The series makes brilliant use of arc words, brilliant in that they’re single words. A lot of movies with catchphrases build up entire sentences – Spider-Man’s iconic “With great power comes great responsibility,” an unwieldy phrase that cuts directly to the point but cues viewers to roll their eyes before the impact lands, springs to mind. In the Wick series, Chapter 2’s “rules” and Chapter 3’s “consequences,” imbued through repetition with the entire meaning and nuance of both films, are swift jabs that land like haymakers. While Chapter 4 is just as accessible to newcomers, it builds on the prior two installments like a stack of cards, and does so easily because it can invoke everything they are with just these words. This final installment stands alone just fine, but makes itself into a tapestry for loyal viewers because it can bring so many themes and nuances to bear so easily.

The John Wick style is so strong, so distinctive and so narrow that it’s a miracle the films didn’t start to overlap before now, and who cares? These are endlessly rewatchable films that are going to age like wine, and Chapter 4 is about celebrating the series’ popularity anyway.

Sadly, in Chapter 4, franchise director/producer Chad Stahelski and company call back too often to their prior work, and the film starts to feel like a greatest hits album. The Continental shootout from the end of Chapter 3 is repeated at the Osaka Continental, including the same full-body armor on the Table soldiers, the same dim green lightning that was intended to make the first fight unique and the same private glass room upstairs with what may be the same samurai armor on display. In Berlin, we have a club shootout with indoor rain that’s remarkably similar to the midpoint shootout of John Wick, and the marathon climactic fight scene that Wick takes through seemingly every inch – and every human – of North Paris is at least a conceptual retread of Chapter 3’s high-octane opening.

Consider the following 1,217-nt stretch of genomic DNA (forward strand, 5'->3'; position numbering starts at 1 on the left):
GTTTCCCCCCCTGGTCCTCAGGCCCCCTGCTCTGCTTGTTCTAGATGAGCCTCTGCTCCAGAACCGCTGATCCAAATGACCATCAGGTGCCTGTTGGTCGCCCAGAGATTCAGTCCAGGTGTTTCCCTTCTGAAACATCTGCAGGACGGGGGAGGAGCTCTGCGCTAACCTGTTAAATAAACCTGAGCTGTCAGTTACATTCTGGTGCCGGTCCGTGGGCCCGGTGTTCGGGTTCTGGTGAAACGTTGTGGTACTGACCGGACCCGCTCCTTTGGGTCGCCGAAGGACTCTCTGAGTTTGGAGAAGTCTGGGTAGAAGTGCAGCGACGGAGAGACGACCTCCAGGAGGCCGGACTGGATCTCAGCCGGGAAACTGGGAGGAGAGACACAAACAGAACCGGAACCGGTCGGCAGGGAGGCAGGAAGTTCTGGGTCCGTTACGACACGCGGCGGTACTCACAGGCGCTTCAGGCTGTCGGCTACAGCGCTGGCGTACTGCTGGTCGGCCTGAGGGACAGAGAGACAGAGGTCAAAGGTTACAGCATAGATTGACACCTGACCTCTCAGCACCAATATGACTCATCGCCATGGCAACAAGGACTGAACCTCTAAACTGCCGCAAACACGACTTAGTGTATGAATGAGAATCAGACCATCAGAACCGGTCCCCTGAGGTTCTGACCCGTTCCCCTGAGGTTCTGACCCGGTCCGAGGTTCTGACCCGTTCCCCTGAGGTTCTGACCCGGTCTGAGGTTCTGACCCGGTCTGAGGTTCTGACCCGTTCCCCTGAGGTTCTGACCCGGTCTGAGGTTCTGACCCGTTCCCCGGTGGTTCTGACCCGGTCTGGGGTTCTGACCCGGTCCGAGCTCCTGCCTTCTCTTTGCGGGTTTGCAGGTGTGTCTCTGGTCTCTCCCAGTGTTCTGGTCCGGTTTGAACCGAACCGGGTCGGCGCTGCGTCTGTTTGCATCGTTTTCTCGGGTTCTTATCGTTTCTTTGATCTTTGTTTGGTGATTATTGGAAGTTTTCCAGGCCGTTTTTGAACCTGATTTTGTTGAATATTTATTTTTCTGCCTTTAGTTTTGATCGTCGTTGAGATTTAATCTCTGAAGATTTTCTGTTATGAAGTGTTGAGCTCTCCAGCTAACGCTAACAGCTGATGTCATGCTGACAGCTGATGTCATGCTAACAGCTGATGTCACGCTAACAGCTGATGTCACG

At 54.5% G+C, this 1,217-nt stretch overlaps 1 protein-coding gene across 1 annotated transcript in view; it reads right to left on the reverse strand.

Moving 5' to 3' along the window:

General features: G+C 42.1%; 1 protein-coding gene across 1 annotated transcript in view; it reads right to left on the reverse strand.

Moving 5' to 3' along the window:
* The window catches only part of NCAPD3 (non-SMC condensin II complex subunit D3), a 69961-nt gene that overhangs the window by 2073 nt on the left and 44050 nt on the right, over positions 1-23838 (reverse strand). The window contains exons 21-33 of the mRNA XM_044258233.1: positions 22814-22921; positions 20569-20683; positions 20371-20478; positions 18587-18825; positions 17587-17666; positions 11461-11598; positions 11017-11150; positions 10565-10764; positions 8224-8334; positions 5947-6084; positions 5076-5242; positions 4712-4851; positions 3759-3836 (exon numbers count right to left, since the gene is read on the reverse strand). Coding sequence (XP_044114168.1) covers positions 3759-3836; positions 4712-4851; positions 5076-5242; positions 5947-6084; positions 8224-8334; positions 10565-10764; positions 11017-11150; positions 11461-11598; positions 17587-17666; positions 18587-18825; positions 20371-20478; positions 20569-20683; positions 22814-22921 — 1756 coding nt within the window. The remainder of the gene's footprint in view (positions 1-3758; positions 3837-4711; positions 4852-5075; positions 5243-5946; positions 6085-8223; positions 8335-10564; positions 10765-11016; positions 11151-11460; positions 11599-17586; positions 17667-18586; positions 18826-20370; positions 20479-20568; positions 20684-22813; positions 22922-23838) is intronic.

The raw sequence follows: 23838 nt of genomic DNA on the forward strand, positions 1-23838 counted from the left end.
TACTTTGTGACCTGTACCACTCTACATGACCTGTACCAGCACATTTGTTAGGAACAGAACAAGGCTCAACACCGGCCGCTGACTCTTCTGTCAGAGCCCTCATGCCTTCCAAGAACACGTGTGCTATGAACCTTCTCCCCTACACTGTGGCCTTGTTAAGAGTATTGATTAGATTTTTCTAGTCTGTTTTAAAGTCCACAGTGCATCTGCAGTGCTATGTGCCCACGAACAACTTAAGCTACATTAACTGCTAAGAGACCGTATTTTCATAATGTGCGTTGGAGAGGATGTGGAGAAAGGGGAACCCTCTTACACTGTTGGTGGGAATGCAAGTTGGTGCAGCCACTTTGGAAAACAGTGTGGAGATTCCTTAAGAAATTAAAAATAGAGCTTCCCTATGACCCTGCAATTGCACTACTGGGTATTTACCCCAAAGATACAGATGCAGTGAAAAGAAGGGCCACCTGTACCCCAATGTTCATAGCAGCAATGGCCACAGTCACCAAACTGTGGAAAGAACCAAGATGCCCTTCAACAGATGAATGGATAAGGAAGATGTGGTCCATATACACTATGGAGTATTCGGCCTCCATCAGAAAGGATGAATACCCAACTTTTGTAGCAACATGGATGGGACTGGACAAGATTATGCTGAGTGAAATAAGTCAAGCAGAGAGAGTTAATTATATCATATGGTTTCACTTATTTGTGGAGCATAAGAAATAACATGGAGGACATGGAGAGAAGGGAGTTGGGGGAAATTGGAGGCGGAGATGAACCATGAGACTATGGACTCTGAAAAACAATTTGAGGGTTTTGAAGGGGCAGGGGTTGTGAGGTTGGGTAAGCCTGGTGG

None of that means Chapter 4 has nothing new to offer. Dragon’s breath shotgun shells – that’s all I’ll say.

The familiarity of many scenes may seem like a letdown, but again, it fits remarkably well for a story that has become about history repeating itself. As Wick fights off a siege of the Osaka Continental that is almost identical to one of the New York Continental just months prior, both of which are to prevent him personally from quietly retiring, it’d make sense for him to have a little déjà vu.

As he watches the cycle of violence to re-assert control spiral ever further out of control, Wick’s path to defeat de Gramont’s invincible silver spoon is help from his friends, visibly relying on a network of unhoused people and physically and emotionally disabled new allies.

In John Wick, the coup-de-grace, the only final way out, is solidarity.

Leopold Knopp is a UNT graduate. If you liked this post, you can donate to Reel Entropy here. Like Reel Entropy on Facebook and reach out to me at reelentropy@gmail.com.